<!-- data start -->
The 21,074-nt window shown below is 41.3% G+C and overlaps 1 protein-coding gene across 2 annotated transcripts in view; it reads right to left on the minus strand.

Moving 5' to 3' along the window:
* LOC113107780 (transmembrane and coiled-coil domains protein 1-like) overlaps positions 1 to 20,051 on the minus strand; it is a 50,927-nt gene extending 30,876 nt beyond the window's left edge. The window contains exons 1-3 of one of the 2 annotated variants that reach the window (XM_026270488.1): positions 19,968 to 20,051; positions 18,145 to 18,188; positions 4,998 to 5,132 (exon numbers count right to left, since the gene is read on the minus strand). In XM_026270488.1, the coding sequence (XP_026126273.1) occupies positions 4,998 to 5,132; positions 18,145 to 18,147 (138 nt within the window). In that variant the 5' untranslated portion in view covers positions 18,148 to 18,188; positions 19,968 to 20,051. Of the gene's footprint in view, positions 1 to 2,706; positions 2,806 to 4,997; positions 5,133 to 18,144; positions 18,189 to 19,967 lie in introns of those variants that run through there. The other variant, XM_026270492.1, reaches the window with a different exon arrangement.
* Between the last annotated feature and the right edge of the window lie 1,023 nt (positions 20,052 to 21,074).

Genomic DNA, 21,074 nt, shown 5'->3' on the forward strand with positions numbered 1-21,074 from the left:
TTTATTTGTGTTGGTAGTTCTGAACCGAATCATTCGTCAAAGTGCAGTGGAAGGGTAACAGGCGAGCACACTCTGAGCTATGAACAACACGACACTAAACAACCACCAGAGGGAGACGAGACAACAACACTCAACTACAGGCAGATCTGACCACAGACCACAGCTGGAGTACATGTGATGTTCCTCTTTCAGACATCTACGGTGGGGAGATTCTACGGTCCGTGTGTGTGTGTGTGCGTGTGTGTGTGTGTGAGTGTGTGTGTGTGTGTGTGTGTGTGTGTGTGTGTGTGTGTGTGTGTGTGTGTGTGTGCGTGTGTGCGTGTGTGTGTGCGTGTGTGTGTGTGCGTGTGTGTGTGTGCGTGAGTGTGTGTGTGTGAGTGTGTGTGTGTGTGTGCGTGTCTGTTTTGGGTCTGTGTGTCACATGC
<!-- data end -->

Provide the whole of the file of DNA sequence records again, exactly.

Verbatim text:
The 21,074-nt window shown below is 41.3% G+C and overlaps 1 protein-coding gene across 2 annotated transcripts in view; it reads right to left on the minus strand.

Moving 5' to 3' along the window:
* LOC113107780 (transmembrane and coiled-coil domains protein 1-like) overlaps positions 1 to 20,051 on the minus strand; it is a 50,927-nt gene extending 30,876 nt beyond the window's left edge. The window contains exons 1-3 of one of the 2 annotated variants that reach the window (XM_026270488.1): positions 19,968 to 20,051; positions 18,145 to 18,188; positions 4,998 to 5,132 (exon numbers count right to left, since the gene is read on the minus strand). In XM_026270488.1, the coding sequence (XP_026126273.1) occupies positions 4,998 to 5,132; positions 18,145 to 18,147 (138 nt within the window). In that variant the 5' untranslated portion in view covers positions 18,148 to 18,188; positions 19,968 to 20,051. Of the gene's footprint in view, positions 1 to 2,706; positions 2,806 to 4,997; positions 5,133 to 18,144; positions 18,189 to 19,967 lie in introns of those variants that run through there. The other variant, XM_026270492.1, reaches the window with a different exon arrangement.
* Between the last annotated feature and the right edge of the window lie 1,023 nt (positions 20,052 to 21,074).

Genomic DNA, 21,074 nt, shown 5'->3' on the forward strand with positions numbered 1-21,074 from the left:
TTTATTTGTGTTGGTAGTTCTGAACCGAATCATTCGTCAAAGTGCAGTGGAAGGGTAACAGGCGAGCACACTCTGAGCTATGAACAACACGACACTAAACAACCACCAGAGGGAGACGAGACAACAACACTCAACTACAGGCAGATCTGACCACAGACCACAGCTGGAGTACATGTGATGTTCCTCTTTCAGACATCTACGGTGGGGAGATTCTACGGTCCGTGTGTGTGTGTGTGCGTGTGTGTGTGTGTGAGTGTGTGTGTGTGTGTGTGTGTGTGTGTGTGTGTGTGTGTGTGTGTGTGTGTGTGTGCGTGTGTGCGTGTGTGTGTGCGTGTGTGTGTGTGCGTGTGTGTGTGTGCGTGAGTGTGTGTGTGTGAGTGTGTGTGTGTGTGTGCGTGTCTGTTTTGGGTCTGTGTGTCACATGC